NCPA - National Center for Policy Analysis


November 4, 2005

Telecommuting, or working for an employer at a different location, has become increasingly popular. According to the Telework Advisory Group at WorldatWork, an association for human resource professionals, some 9.9 million people work at home full- or part-times for employers other than themselves.

The millions of people working in one state for employers in other states have given rise to some tricky tax issues:

  • Questions may arise over which state or states are entitled to tax the worker's income.
  • In one case, New York taxed a Tennessee man on 100 percent of his income from his New York employer, although he was in New York only 25 percent of his time.
  • Some members of Congress have introduced legislation to protect telecommuters; for example, under the Telecommuter Tax Fairness Act, workers would have to be physically present and working in a state for that state to be allowed to collect income tax form employees.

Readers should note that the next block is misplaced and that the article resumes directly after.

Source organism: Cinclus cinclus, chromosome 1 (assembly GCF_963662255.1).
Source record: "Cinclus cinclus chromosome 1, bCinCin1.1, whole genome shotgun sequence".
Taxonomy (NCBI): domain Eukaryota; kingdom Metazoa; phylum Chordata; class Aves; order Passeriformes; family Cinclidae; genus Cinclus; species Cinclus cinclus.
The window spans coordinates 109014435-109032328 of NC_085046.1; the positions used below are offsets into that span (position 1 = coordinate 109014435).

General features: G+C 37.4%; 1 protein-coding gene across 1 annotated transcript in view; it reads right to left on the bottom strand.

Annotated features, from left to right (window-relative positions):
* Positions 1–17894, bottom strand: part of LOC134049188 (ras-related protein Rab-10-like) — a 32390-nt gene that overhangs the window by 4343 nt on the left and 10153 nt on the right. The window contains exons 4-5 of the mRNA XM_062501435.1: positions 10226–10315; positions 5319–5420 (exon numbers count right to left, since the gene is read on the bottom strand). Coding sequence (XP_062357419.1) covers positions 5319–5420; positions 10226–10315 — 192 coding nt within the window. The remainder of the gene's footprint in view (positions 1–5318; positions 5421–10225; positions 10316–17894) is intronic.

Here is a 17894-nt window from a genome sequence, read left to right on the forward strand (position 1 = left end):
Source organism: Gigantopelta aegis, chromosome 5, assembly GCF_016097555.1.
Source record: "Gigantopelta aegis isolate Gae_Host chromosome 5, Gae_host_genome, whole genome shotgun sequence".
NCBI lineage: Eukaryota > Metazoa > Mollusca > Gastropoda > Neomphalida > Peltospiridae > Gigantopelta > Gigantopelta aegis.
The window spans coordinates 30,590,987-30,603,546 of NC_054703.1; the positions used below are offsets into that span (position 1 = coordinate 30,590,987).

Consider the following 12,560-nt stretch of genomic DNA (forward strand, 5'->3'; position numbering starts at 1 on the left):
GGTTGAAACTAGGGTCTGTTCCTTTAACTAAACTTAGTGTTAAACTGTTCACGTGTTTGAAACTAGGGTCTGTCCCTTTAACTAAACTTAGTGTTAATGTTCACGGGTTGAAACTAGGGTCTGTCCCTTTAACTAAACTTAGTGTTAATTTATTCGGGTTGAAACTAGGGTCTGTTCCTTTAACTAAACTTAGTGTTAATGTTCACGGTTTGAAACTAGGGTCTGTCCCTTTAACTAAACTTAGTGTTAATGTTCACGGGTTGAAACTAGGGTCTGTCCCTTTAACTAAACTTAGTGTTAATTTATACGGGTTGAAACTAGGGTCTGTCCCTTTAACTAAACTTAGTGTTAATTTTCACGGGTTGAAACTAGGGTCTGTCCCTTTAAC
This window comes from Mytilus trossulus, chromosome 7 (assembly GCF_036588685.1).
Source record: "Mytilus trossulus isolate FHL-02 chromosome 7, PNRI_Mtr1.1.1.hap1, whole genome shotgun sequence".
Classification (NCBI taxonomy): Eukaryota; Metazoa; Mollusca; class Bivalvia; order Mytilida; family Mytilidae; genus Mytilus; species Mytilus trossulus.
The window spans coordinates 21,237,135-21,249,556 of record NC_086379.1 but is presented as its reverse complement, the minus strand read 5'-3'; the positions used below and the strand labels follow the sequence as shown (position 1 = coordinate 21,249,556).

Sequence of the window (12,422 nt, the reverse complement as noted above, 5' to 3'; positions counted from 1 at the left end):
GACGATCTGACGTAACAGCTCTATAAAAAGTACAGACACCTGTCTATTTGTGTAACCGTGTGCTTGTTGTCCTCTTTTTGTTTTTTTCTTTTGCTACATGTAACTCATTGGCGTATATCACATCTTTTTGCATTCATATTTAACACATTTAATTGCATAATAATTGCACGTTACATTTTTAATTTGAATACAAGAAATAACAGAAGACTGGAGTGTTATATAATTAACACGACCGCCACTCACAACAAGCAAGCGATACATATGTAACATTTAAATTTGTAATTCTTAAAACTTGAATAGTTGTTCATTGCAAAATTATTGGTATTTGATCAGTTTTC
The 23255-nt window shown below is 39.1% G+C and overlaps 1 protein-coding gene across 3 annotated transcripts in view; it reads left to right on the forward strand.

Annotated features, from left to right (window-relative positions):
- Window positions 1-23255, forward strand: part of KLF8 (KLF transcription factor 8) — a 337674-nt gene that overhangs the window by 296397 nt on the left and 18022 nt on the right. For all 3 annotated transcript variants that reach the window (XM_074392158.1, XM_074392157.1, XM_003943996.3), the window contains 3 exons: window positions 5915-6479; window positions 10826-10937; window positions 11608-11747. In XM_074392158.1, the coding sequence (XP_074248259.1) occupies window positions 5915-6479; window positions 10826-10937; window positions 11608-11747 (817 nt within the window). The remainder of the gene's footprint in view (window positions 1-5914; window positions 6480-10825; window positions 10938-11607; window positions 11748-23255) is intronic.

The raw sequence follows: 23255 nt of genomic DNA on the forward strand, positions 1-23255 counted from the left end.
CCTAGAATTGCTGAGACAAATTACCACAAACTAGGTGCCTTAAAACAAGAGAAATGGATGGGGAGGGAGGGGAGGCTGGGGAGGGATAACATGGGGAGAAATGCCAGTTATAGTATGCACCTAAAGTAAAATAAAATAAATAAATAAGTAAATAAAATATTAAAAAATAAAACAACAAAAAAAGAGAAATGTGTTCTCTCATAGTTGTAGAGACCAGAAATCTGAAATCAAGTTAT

New York, a high-tax state that's home to many large corporations, has pursued out-of-state telecommuters aggressively. Many fear that other states will be emboldened by New York's success and enact similar rules that tax out-of-state telecommuters. A handful of other states, including Pennsylvania and Nebraska, already have rules similar to New York's.

Source: Tom Herman and Rachel Emma Silverman, "Telecommuters May Face New Taxes," Wall Street Journal, November 1, 2005.

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